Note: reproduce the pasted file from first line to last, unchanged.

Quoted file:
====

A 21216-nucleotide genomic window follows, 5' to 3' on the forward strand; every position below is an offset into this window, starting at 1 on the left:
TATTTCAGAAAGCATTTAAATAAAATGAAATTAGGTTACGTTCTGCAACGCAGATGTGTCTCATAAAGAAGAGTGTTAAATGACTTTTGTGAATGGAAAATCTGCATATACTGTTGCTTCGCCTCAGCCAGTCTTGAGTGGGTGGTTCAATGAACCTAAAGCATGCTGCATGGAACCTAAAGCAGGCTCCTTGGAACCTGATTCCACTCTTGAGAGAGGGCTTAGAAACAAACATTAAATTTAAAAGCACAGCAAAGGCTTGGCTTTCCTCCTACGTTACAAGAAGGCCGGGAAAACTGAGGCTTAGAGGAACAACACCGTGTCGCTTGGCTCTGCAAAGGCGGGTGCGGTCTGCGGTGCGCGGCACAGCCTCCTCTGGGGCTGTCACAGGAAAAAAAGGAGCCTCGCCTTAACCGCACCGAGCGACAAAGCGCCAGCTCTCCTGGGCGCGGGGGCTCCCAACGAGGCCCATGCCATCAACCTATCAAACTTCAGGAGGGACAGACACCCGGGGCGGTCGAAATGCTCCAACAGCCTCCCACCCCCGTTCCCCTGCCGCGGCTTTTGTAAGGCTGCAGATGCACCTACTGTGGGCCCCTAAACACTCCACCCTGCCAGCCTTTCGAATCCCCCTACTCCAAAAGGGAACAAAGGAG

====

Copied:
A 21216-nucleotide genomic window follows, 5' to 3' on the forward strand; every position below is an offset into this window, starting at 1 on the left:
TATTTCAGAAAGCATTTAAATAAAATGAAATTAGGTTACGTTCTGCAACGCAGATGTGTCTCATAAAGAAGAGTGTTAAATGACTTTTGTGAATGGAAAATCTGCATATACTGTTGCTTCGCCTCAGCCAGTCTTGAGTGGGTGGTTCAATGAACCTAAAGCATGCTGCATGGAACCTAAAGCAGGCTCCTTGGAACCTGATTCCACTCTTGAGAGAGGGCTTAGAAACAAACATTAAATTTAAAAGCACAGCAAAGGCTTGGCTTTCCTCCTACGTTACAAGAAGGCCGGGAAAACTGAGGCTTAGAGGAACAACACCGTGTCGCTTGGCTCTGCAAAGGCGGGTGCGGTCTGCGGTGCGCGGCACAGCCTCCTCTGGGGCTGTCACAGGAAAAAAAGGAGCCTCGCCTTAACCGCACCGAGCGACAAAGCGCCAGCTCTCCTGGGCGCGGGGGCTCCCAACGAGGCCCATGCCATCAACCTATCAAACTTCAGGAGGGACAGACACCCGGGGCGGTCGAAATGCTCCAACAGCCTCCCACCCCCGTTCCCCTGCCGCGGCTTTTGTAAGGCTGCAGATGCACCTACTGTGGGCCCCTAAACACTCCACCCTGCCAGCCTTTCGAATCCCCCTACTCCAAAAGGGAACAAAGGAG